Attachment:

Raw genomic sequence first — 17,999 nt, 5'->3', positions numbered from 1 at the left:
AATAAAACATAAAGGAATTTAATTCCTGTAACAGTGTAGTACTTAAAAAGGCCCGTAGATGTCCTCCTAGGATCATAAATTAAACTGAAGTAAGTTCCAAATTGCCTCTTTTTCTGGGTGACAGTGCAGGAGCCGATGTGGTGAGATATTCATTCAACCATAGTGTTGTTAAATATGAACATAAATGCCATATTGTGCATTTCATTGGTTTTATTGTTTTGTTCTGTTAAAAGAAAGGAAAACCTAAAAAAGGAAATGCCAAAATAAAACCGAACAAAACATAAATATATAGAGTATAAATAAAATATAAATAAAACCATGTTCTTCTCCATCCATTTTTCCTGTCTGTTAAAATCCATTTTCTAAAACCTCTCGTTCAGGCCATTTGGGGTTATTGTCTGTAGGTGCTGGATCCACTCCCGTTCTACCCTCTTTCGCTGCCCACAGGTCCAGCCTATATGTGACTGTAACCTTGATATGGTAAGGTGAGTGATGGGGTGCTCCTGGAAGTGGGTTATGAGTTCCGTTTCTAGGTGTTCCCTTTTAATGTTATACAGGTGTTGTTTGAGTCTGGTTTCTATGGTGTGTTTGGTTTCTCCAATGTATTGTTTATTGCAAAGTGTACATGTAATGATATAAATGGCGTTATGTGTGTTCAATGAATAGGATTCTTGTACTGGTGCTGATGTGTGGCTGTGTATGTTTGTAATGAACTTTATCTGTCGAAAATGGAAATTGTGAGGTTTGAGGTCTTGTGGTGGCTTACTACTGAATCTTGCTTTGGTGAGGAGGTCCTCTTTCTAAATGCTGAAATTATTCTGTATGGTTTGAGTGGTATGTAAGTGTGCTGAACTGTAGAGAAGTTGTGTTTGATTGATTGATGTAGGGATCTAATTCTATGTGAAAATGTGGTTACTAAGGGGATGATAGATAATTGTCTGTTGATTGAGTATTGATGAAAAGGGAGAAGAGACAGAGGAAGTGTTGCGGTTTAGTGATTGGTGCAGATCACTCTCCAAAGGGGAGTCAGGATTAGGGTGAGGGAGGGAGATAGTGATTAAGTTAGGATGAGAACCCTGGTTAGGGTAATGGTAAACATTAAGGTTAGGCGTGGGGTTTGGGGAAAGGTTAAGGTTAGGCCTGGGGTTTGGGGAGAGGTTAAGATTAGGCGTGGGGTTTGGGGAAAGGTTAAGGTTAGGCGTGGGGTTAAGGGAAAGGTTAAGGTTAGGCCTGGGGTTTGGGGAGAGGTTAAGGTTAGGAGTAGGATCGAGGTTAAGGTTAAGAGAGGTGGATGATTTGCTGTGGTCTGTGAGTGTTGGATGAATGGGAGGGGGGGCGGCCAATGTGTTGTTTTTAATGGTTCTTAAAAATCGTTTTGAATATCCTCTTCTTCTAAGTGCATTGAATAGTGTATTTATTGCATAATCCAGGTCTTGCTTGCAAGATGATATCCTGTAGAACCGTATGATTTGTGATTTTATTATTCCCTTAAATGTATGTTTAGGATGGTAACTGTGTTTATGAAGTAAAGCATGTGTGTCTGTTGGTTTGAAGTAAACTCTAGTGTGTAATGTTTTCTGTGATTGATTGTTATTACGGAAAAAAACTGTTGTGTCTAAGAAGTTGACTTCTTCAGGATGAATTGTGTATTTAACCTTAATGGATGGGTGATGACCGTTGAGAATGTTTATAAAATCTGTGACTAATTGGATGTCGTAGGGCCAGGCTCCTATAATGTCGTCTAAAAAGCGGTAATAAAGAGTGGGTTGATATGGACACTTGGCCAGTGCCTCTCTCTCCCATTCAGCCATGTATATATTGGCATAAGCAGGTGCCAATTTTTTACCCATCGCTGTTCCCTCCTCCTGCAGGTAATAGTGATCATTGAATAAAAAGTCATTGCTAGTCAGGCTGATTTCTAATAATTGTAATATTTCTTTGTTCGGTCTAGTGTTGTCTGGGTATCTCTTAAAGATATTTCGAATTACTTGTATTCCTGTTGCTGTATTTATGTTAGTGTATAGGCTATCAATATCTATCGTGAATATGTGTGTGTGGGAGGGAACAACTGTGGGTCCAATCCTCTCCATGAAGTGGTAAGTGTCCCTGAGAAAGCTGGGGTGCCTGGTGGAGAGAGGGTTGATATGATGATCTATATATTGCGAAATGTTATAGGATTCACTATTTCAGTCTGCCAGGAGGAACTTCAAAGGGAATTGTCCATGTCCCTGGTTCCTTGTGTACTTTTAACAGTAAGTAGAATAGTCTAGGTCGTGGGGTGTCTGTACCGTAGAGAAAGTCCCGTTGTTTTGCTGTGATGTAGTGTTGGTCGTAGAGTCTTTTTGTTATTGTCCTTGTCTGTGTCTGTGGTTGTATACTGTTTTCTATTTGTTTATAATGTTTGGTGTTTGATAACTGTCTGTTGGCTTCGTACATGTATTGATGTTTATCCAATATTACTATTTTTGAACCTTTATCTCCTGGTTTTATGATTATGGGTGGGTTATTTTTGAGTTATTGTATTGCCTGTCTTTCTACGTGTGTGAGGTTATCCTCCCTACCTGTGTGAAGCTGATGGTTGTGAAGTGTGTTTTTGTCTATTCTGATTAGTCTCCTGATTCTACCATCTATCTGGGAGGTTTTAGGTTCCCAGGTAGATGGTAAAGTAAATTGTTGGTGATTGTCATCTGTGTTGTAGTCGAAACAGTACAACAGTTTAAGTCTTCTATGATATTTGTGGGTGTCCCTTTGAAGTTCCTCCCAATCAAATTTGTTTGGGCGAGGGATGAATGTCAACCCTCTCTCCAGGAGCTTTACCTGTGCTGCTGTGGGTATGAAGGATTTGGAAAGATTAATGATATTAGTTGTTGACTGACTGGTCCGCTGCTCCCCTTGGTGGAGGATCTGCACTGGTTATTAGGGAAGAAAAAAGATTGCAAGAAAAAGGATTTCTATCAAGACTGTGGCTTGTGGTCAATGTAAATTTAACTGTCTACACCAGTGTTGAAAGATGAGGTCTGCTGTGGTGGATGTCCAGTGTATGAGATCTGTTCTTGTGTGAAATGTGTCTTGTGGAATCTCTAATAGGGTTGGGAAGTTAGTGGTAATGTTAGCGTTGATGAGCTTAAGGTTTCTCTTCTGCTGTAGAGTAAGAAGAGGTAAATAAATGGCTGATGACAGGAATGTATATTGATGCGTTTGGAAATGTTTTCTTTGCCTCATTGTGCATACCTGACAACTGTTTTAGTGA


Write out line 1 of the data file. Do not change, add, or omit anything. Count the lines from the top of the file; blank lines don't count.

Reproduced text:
Raw genomic sequence first — 17,999 nt, 5'->3', positions numbered from 1 at the left: